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Innovation and technology policy (ITP) for catching up: a three phase life cycle framework for industrializing economies

Listed author(s):
  • Avnimelech, Gil
  • Teubal, Morris
Registered author(s):

    This paper outlines a dynamic, medium/long term Innovation and Technology Policy framework for industrializing economies directed to simulate innovation and to contribute to the eventual creation of high impact innovative entrepreneurial clusters. The paper is predicated on the assumption that while cluster creation policies are possible in many contexts they requires adoption of a System Evolutionary (S/E) perspective to Innovation and Technology Policy. Given the current 'entrepreneurial phase' of the ICT Revolution, support of 'Innovative SMEs' should be one of the axes of an overall strategy of development for a large group of industrializing economies. The three phase policy model proposed here starts with direct Government support, including Horizontal support to Business Sector R&D/Innovation and/or to innovative Small and Medium Sized Enterprise or Start Ups (Phase 1); and culminates with implementation of Targeted or other policies in support of Venture Capital (VC)/ Private Equity (PE) and possibly of other industries. Between these two central policy thrusts an intermediate phase 2 would be implemented with the objective of reinforcing innovation and creating other favorable conditions, including favourable 'demand' conditions and enhanced policy capabilities, for a successful transition to Phase 3. The model is a generic model which allows for different variants reflecting different country contexts, although, throughout, it will emphasize the importance of direct Business Sector support mechanisms at least during Phases 1 and 2. The structure of the policy portfolio will depend on country characteristics and specific institutions; and its changes over time will also reflect in part differences in the policy objectives from phase to phase. As it stands the framework is neither 'formal' nor 'appreciative theory' that is theory which closely follows the facts. This is the result of the paucity of data and the impossibility of undertaking at this stage a cross-country comparative analysis of policy cycles. Still the model as it stands can provide useful pointers to policymakers in a variety of contexts.

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    File URL: http://repositorio.cepal.org/handle/11362/4862
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    Paper provided by Naciones Unidas Comisión Económica para América Latina y el Caribe (CEPAL) in its series Estudios y Perspectivas – Oficina de la CEPAL en Buenos Aires with number 36.

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    Date of creation: Feb 2007
    Handle: RePEc:ecr:col030:4862
    Note: Includes bibliography
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    1. Paul Gompers & Josh Lerner, 2003. "Short-Term America Revisited? Boom and Bust in the Venture Capital Industry and the Impact on Innovation," NBER Chapters,in: Innovation Policy and the Economy, Volume 3, pages 1-28 National Bureau of Economic Research, Inc.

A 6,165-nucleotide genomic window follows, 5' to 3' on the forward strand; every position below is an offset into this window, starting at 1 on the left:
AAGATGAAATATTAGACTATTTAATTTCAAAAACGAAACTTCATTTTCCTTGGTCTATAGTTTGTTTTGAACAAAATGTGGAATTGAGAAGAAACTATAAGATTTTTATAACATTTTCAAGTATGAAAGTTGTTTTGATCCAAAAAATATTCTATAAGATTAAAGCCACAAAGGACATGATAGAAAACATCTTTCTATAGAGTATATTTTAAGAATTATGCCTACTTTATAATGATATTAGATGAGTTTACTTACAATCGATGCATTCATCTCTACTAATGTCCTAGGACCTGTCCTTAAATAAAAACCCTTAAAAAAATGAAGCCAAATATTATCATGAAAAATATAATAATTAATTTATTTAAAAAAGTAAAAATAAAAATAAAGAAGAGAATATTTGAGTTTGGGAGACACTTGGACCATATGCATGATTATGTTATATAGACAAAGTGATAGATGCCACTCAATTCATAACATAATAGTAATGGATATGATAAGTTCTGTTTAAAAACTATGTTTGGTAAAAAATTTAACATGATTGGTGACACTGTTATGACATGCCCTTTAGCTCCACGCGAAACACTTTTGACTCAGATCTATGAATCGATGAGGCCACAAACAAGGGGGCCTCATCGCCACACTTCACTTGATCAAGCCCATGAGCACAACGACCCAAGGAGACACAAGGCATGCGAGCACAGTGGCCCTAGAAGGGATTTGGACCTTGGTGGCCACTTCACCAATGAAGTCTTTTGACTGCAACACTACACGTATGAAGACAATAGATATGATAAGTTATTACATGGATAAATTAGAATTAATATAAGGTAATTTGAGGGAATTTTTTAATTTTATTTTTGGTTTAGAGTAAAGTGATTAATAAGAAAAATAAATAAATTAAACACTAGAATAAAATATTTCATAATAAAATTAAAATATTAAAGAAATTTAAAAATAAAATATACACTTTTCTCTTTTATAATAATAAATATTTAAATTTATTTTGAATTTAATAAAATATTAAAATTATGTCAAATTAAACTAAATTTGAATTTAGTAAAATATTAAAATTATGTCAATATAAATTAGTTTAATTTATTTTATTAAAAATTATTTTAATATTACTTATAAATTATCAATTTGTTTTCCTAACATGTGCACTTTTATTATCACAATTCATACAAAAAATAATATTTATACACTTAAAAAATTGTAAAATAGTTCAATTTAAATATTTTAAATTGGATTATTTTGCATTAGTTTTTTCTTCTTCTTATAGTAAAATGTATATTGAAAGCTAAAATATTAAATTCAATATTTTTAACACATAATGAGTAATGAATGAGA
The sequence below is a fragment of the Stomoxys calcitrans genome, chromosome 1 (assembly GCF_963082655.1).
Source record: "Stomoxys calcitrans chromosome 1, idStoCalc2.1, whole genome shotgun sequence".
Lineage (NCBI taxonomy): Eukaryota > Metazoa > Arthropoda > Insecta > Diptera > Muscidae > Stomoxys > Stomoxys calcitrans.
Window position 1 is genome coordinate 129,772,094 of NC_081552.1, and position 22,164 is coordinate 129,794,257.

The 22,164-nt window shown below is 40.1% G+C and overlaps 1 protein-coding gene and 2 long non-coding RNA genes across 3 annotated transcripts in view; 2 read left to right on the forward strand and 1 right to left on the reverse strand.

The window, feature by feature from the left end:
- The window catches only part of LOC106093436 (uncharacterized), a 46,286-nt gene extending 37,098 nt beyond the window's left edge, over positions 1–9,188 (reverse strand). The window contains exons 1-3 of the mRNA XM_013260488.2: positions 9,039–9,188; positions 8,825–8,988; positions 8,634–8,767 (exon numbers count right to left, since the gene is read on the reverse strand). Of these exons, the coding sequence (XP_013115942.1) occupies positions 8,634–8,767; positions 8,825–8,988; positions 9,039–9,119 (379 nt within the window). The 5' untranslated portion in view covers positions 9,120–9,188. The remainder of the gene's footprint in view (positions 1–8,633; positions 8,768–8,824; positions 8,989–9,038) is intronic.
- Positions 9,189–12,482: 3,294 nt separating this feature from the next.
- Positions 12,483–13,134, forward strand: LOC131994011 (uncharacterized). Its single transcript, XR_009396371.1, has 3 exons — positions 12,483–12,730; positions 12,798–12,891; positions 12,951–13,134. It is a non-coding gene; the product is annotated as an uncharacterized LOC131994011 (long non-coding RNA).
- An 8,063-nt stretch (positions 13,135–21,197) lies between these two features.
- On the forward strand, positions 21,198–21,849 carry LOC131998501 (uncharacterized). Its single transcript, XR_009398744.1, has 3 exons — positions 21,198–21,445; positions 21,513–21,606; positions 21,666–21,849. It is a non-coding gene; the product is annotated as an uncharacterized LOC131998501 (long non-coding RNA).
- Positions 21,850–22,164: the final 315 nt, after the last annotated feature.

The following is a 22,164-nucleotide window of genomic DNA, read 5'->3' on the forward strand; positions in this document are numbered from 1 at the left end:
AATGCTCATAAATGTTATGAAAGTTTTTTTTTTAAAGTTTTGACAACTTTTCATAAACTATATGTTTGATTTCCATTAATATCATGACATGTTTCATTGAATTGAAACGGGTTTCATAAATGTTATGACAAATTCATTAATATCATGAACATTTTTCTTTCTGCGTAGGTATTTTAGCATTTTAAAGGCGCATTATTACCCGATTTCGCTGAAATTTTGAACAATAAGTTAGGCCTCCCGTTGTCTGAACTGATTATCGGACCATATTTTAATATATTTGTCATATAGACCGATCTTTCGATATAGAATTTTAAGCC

2. Paul Gompers & Josh Lerner, 2001. "The Venture Capital Revolution," Journal of Economic Perspectives, American Economic Association, vol. 15(2), pages 145-168, Spring.
    3. Avnimelech, Gil & Teubal, Morris, 2006. "Creating venture capital industries that co-evolve with high tech: Insights from an extended industry life cycle perspective of the Israeli experience," Research Policy, Elsevier, vol. 35(10), pages 1477-1498, December.
    4. Florida, Richard L. & Kenney, Martin, 1988. "Venture capital-financed innovation and technological change in the USA," Research Policy, Elsevier, vol. 17(3), pages 119-137, June.
    5. Teubal, Morris & Andersen, Esben, 2000. "Enterprise Restructuring and Embeddedness: A Policy and Systems Perspective," Industrial and Corporate Change, Oxford University Press, vol. 9(1), pages 87-111, March.
    6. Bernard S. Black & Ronald J. Gilson, 1999. "Does Venture Capital Require An Active Stock Market?," Journal of Applied Corporate Finance, Morgan Stanley, vol. 11(4), pages 36-48.
    7. Raymond Vernon, 1966. "International Investment and International Trade in the Product Cycle," The Quarterly Journal of Economics, Oxford University Press, vol. 80(2), pages 190-207.
    8. George A. Akerlof, 1970. "The Market for "Lemons": Quality Uncertainty and the Market Mechanism," The Quarterly Journal of Economics, Oxford University Press, vol. 84(3), pages 488-500.
    9. Westphal, Larry E, 1990. "Industrial Policy in an Export-Propelled Economy: Lessons from South Korea's Experience," Journal of Economic Perspectives, American Economic Association, vol. 4(3), pages 41-59, Summer.
    10. Dahlman, Carl J. & Ross-Larson, Bruce & Westphal, Larry E., 1987. "Managing technological development: Lessons from the newly industrializing countries," World Development, Elsevier, vol. 15(6), pages 759-775, June.
    11. Klepper, Steven, 1996. "Entry, Exit, Growth, and Innovation over the Product Life Cycle," American Economic Review, American Economic Association, vol. 86(3), pages 562-583, June.
    12. Dossani, Rafiq & Kenney, Martin, 2002. "Creating an Environment for Venture Capital in India," World Development, Elsevier, vol. 30(2), pages 227-253, February.
    13. Bell, Martin & Ross-Larson, Bruce & Westphal, Larry E., 1984. "Assessing the performance of infant industries," Journal of Development Economics, Elsevier, vol. 16(1-2), pages 101-128.
    14. Sapienza, Harry J. & Manigart, Sophie & Vermeir, Wim, 1996. "Venture capitalist governance and value added in four countries," Journal of Business Venturing, Elsevier, vol. 11(6), pages 439-469, November.
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